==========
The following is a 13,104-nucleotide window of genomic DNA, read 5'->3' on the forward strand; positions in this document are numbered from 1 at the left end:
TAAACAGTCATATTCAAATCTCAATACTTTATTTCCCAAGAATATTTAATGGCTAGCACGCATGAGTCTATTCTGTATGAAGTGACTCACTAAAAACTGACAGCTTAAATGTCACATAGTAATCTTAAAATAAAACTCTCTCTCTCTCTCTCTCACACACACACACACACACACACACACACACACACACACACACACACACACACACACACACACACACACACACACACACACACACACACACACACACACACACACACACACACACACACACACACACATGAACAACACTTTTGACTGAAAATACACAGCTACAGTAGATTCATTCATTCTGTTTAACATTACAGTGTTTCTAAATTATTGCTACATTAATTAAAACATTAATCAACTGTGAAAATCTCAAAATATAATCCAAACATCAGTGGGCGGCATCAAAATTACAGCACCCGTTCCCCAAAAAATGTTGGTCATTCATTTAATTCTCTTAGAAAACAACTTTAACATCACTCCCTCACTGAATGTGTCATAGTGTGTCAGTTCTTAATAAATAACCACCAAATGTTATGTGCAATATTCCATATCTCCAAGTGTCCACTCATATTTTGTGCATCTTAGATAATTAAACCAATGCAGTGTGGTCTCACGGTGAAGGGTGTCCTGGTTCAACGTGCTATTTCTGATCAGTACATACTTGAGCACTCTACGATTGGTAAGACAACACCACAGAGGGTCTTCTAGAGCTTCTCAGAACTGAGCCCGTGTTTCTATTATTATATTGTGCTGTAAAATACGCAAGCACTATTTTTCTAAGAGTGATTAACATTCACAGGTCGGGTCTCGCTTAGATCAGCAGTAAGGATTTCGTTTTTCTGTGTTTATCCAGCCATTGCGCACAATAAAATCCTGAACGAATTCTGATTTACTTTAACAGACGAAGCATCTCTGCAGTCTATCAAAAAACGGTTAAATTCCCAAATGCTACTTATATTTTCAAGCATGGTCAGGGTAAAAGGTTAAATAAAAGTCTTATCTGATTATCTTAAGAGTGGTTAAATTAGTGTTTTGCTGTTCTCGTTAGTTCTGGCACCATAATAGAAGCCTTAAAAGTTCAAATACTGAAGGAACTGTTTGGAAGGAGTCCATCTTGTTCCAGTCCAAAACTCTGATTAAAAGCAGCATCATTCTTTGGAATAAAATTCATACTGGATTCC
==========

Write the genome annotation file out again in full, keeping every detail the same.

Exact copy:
The following is a 13,104-nucleotide window of genomic DNA, read 5'->3' on the forward strand; positions in this document are numbered from 1 at the left end:
TAAACAGTCATATTCAAATCTCAATACTTTATTTCCCAAGAATATTTAATGGCTAGCACGCATGAGTCTATTCTGTATGAAGTGACTCACTAAAAACTGACAGCTTAAATGTCACATAGTAATCTTAAAATAAAACTCTCTCTCTCTCTCTCTCACACACACACACACACACACACACACACACACACACACACACACACACACACACACACACACACACACACACACACACACACACACACACACACACACACACACACACACACACACACACACACACATGAACAACACTTTTGACTGAAAATACACAGCTACAGTAGATTCATTCATTCTGTTTAACATTACAGTGTTTCTAAATTATTGCTACATTAATTAAAACATTAATCAACTGTGAAAATCTCAAAATATAATCCAAACATCAGTGGGCGGCATCAAAATTACAGCACCCGTTCCCCAAAAAATGTTGGTCATTCATTTAATTCTCTTAGAAAACAACTTTAACATCACTCCCTCACTGAATGTGTCATAGTGTGTCAGTTCTTAATAAATAACCACCAAATGTTATGTGCAATATTCCATATCTCCAAGTGTCCACTCATATTTTGTGCATCTTAGATAATTAAACCAATGCAGTGTGGTCTCACGGTGAAGGGTGTCCTGGTTCAACGTGCTATTTCTGATCAGTACATACTTGAGCACTCTACGATTGGTAAGACAACACCACAGAGGGTCTTCTAGAGCTTCTCAGAACTGAGCCCGTGTTTCTATTATTATATTGTGCTGTAAAATACGCAAGCACTATTTTTCTAAGAGTGATTAACATTCACAGGTCGGGTCTCGCTTAGATCAGCAGTAAGGATTTCGTTTTTCTGTGTTTATCCAGCCATTGCGCACAATAAAATCCTGAACGAATTCTGATTTACTTTAACAGACGAAGCATCTCTGCAGTCTATCAAAAAACGGTTAAATTCCCAAATGCTACTTATATTTTCAAGCATGGTCAGGGTAAAAGGTTAAATAAAAGTCTTATCTGATTATCTTAAGAGTGGTTAAATTAGTGTTTTGCTGTTCTCGTTAGTTCTGGCACCATAATAGAAGCCTTAAAAGTTCAAATACTGAAGGAACTGTTTGGAAGGAGTCCATCTTGTTCCAGTCCAAAACTCTGATTAAAAGCAGCATCATTCTTTGGAATAAAATTCATACTGGATTCC